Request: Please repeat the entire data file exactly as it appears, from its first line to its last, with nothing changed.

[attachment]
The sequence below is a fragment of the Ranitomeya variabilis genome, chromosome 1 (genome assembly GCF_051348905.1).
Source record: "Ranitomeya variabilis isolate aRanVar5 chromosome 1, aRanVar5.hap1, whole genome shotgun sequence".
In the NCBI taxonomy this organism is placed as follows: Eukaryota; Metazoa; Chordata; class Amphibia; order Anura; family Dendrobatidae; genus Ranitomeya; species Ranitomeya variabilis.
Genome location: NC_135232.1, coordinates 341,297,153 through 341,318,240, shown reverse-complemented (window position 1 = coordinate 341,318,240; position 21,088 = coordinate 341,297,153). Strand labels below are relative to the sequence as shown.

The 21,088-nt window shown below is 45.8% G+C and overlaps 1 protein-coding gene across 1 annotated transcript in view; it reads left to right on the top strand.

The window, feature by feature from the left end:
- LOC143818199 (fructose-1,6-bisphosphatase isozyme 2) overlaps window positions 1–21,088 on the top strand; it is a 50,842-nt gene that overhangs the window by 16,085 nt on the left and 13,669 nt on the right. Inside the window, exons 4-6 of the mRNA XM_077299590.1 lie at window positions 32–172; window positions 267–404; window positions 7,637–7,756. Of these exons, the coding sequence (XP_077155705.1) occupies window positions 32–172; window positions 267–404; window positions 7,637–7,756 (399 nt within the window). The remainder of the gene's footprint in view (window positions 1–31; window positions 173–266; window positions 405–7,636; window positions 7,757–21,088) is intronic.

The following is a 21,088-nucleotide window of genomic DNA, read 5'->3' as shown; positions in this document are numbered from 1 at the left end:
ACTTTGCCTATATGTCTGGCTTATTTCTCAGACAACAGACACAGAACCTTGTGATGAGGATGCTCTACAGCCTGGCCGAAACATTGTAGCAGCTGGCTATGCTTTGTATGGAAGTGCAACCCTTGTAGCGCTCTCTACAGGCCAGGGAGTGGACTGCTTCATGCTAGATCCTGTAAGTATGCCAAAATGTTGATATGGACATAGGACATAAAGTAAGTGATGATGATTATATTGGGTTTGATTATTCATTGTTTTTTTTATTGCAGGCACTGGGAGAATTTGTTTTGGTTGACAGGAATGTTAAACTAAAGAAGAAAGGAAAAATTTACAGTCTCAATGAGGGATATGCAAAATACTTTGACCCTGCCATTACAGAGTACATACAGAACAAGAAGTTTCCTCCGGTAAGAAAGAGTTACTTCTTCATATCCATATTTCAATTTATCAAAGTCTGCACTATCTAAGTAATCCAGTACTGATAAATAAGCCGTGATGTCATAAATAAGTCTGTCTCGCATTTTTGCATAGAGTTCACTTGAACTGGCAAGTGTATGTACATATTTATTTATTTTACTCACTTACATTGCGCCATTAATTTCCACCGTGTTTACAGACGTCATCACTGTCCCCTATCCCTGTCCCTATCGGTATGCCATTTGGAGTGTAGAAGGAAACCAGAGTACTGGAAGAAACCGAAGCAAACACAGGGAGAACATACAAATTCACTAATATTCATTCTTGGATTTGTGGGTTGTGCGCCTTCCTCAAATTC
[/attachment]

The sequence below is a fragment of the Ranitomeya variabilis genome, chromosome 1 (genome assembly GCF_051348905.1).
Source record: "Ranitomeya variabilis isolate aRanVar5 chromosome 1, aRanVar5.hap1, whole genome shotgun sequence".
In the NCBI taxonomy this organism is placed as follows: Eukaryota; Metazoa; Chordata; class Amphibia; order Anura; family Dendrobatidae; genus Ranitomeya; species Ranitomeya variabilis.
Genome location: NC_135232.1, coordinates 341,297,153 through 341,318,240, shown reverse-complemented (window position 1 = coordinate 341,318,240; position 21,088 = coordinate 341,297,153). Strand labels below are relative to the sequence as shown.

The 21,088-nt window shown below is 45.8% G+C and overlaps 1 protein-coding gene across 1 annotated transcript in view; it reads left to right on the top strand.

The window, feature by feature from the left end:
- LOC143818199 (fructose-1,6-bisphosphatase isozyme 2) overlaps window positions 1–21,088 on the top strand; it is a 50,842-nt gene that overhangs the window by 16,085 nt on the left and 13,669 nt on the right. Inside the window, exons 4-6 of the mRNA XM_077299590.1 lie at window positions 32–172; window positions 267–404; window positions 7,637–7,756. Of these exons, the coding sequence (XP_077155705.1) occupies window positions 32–172; window positions 267–404; window positions 7,637–7,756 (399 nt within the window). The remainder of the gene's footprint in view (window positions 1–31; window positions 173–266; window positions 405–7,636; window positions 7,757–21,088) is intronic.

The following is a 21,088-nucleotide window of genomic DNA, read 5'->3' as shown; positions in this document are numbered from 1 at the left end:
ACTTTGCCTATATGTCTGGCTTATTTCTCAGACAACAGACACAGAACCTTGTGATGAGGATGCTCTACAGCCTGGCCGAAACATTGTAGCAGCTGGCTATGCTTTGTATGGAAGTGCAACCCTTGTAGCGCTCTCTACAGGCCAGGGAGTGGACTGCTTCATGCTAGATCCTGTAAGTATGCCAAAATGTTGATATGGACATAGGACATAAAGTAAGTGATGATGATTATATTGGGTTTGATTATTCATTGTTTTTTTTATTGCAGGCACTGGGAGAATTTGTTTTGGTTGACAGGAATGTTAAACTAAAGAAGAAAGGAAAAATTTACAGTCTCAATGAGGGATATGCAAAATACTTTGACCCTGCCATTACAGAGTACATACAGAACAAGAAGTTTCCTCCGGTAAGAAAGAGTTACTTCTTCATATCCATATTTCAATTTATCAAAGTCTGCACTATCTAAGTAATCCAGTACTGATAAATAAGCCGTGATGTCATAAATAAGTCTGTCTCGCATTTTTGCATAGAGTTCACTTGAACTGGCAAGTGTATGTACATATTTATTTATTTTACTCACTTACATTGCGCCATTAATTTCCACCGTGTTTACAGACGTCATCACTGTCCCCTATCCCTGTCCCTATCGGTATGCCATTTGGAGTGTAGAAGGAAACCAGAGTACTGGAAGAAACCGAAGCAAACACAGGGAGAACATACAAATTCACTAATATTCATTCTTGGATTTGTGGGTTGTGCGCCTTCCTCAAATTC